In 2003, Montreal Expos manager Frank Robinson walked into an angry group of his own players and told them they were wrong.
Every so often, you’ll see a video that’s so meaningful and symbolic, so perfectly constituted, that you stare at your computer screen for a while with a satisfied grin on your face, then eventually you’ll snap out of it and start asking your best friends if they’ve seen it yet. For some people, maybe it’s a video of the three tenors singing, or Stephen Hawking explaining the universe. For others, it’s something else.
This is my way of saying that on Monday, I saw the most satisfying thing I’d seen in several years, and I’d invite you to take a look. In this 92-second video, you’ll find so much more than a single play from the fifth inning of a Giants-Expos game in 2003. You’ll find hope. Morals. Meaning.
What you’ll also find, though, is a play that could happen five times a week. The Giants have the bases loaded with one out, and Barry Bonds is up. Bonds takes a mighty swing at the first pitch he sees, and pops it straight up. The umpires immediately call an infield fly.
Here’s where the fun starts. Michael Barrett, the Expos’ catcher, and Fernando Tatís, the third baseman, converge on the ball’s landing spot. Wil Cordero, the first baseman, comes too, but he’s a little late. Barrett is right under it, but he can’t see it; he gestures for Tatís to take over, Tatís sprints in, but the ball falls at Barrett’s feet. Tatís grabs it. He steps on home plate.
But he doesn’t have any reason to step on home plate, of course, because the infield fly was in effect. There’s no force. In this moment, it’s as if Barry Bonds, the batter, never existed. Neifi Pérez, the Giants’ runner at third, doesn’t know the rule either. He starts down the third base line, directly towards Tatís, who is holding the ball. He doesn’t have to, because there’s no force, but he runs anyway. Then, 10 feet from home plate, he stops and waits. The gathered Expos think he’s already out. They pay him no mind. He seems to think he’s out as well.
Then, suddenly, he comes to his senses. He looks up, and you can see the glimmer in his eye as he realizes he’s about to score a run in the most interesting way possible. He tiptoes around the assembled Expos and steps on home plate, and the umpire calls him safe. The Expos, of course, still don’t know the rule — they have no idea what’s just happened. So they converge on the umpire, bellowing and pointing furiously at the plate, unaware that the umpire doesn’t care whether they stepped on it.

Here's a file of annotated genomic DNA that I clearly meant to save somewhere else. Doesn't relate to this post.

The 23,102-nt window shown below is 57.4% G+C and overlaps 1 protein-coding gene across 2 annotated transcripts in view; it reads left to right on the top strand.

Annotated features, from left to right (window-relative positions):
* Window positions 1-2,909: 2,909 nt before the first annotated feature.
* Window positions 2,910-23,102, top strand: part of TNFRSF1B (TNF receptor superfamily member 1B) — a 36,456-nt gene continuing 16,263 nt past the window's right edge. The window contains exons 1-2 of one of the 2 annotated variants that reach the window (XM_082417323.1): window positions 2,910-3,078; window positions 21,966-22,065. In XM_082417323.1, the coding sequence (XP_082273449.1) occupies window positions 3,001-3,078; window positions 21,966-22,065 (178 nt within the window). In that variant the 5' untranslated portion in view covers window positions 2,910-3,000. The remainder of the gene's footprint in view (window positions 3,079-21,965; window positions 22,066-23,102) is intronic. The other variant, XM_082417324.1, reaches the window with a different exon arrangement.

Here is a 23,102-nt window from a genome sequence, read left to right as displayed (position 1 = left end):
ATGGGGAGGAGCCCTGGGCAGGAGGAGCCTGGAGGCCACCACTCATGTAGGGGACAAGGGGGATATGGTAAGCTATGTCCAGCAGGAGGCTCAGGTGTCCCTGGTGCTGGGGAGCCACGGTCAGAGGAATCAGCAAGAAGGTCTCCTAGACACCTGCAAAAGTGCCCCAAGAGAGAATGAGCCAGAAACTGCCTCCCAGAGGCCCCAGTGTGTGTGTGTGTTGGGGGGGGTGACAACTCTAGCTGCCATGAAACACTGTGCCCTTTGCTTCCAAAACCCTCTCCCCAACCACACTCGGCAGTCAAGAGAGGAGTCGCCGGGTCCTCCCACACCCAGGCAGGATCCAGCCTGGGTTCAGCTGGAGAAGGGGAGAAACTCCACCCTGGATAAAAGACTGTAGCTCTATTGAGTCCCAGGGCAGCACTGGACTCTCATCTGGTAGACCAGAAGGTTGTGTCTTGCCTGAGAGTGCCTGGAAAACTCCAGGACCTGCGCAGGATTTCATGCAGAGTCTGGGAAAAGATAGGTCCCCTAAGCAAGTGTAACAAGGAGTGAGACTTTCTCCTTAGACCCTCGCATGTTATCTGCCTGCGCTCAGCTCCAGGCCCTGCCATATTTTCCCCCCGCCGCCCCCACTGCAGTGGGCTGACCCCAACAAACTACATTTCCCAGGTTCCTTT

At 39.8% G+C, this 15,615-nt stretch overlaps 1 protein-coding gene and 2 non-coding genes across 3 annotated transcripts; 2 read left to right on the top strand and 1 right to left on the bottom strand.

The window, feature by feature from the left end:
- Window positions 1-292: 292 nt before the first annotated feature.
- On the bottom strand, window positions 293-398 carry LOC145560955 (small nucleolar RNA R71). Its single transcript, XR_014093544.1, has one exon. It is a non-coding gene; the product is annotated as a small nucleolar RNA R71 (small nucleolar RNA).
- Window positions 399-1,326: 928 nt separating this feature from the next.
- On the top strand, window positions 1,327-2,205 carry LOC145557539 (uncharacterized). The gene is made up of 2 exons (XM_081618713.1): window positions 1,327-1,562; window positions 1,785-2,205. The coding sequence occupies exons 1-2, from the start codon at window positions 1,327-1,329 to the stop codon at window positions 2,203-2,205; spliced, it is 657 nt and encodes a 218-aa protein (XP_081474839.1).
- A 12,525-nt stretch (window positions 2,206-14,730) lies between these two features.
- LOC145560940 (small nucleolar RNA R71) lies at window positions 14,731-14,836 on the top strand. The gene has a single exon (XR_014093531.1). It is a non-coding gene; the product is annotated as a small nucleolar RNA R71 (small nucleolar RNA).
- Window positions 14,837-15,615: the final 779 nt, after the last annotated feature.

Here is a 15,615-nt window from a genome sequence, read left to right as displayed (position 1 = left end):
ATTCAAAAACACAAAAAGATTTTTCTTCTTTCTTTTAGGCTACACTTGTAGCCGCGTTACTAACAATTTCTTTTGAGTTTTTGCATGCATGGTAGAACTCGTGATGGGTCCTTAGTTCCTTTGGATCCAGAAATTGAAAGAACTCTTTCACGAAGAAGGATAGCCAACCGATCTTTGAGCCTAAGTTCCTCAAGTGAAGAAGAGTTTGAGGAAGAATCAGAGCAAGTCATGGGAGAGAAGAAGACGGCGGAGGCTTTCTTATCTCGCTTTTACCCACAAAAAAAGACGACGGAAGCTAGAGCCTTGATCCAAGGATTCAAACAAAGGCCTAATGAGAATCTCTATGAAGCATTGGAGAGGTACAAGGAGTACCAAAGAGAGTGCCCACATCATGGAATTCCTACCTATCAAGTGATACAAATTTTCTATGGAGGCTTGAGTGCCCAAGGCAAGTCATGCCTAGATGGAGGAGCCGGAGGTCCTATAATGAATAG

So, the situation on the field, in brief: three Expos players, united in the steadfast belief that the umpire just inexplicably blew the easiest call in the world, are yelling about it. They’re objectively wrong. What happens next will warm your heart.
Frank Robinson, the Expos’ manager, comes out. Robinson played from 1956 to 1976; he’s seen a lot of baseball. He knows exactly what’s happening. But as a manager, he’s supposed to have his players’ back. So what does he do?
What he does, essentially, is tell his players to stuff it.
He approaches his players, gathered around home plate, and you can see the anger on his face. He says maybe three words, and makes a hand gesture that clearly means “get out of here, stop being stupid, and go play the game.” He doesn’t even break stride. He turns a quick 180, and walks back to the dugout, muttering angrily to himself.
Maybe you need to have attained a certain level of baseball literacy before you appreciate this, but as I watch this video, it’s the most satisfying thing I’ve seen in years. Frank Robinson is what the world sorely needs: an authority figure willing to step into the middle of an argument, and tell the people on his side, “No. He’s not wrong. You are.”
This isn’t limited to any specific group or any individual argument. Every person and every organization that’s ever made an argument could benefit immensely from having Frank Robinson in the room. MLB owners would benefit, and so would the players. Old-school baseball fans would benefit, and sabermetricians would too. It’s such a simple thing to remember, but so important. You might be wrong.
And only a rule like the infield fly, that pernicious little dictum that so often seems meant to confuse, could illustrate the need for Frank Robinson so well. You can’t ask everyone to learn the nuances of the infield fly rule. You yourself might think you understand it; you may be wrong. So take some time. Think things through. Check your work. You don’t want Frank Robinson to yell at you.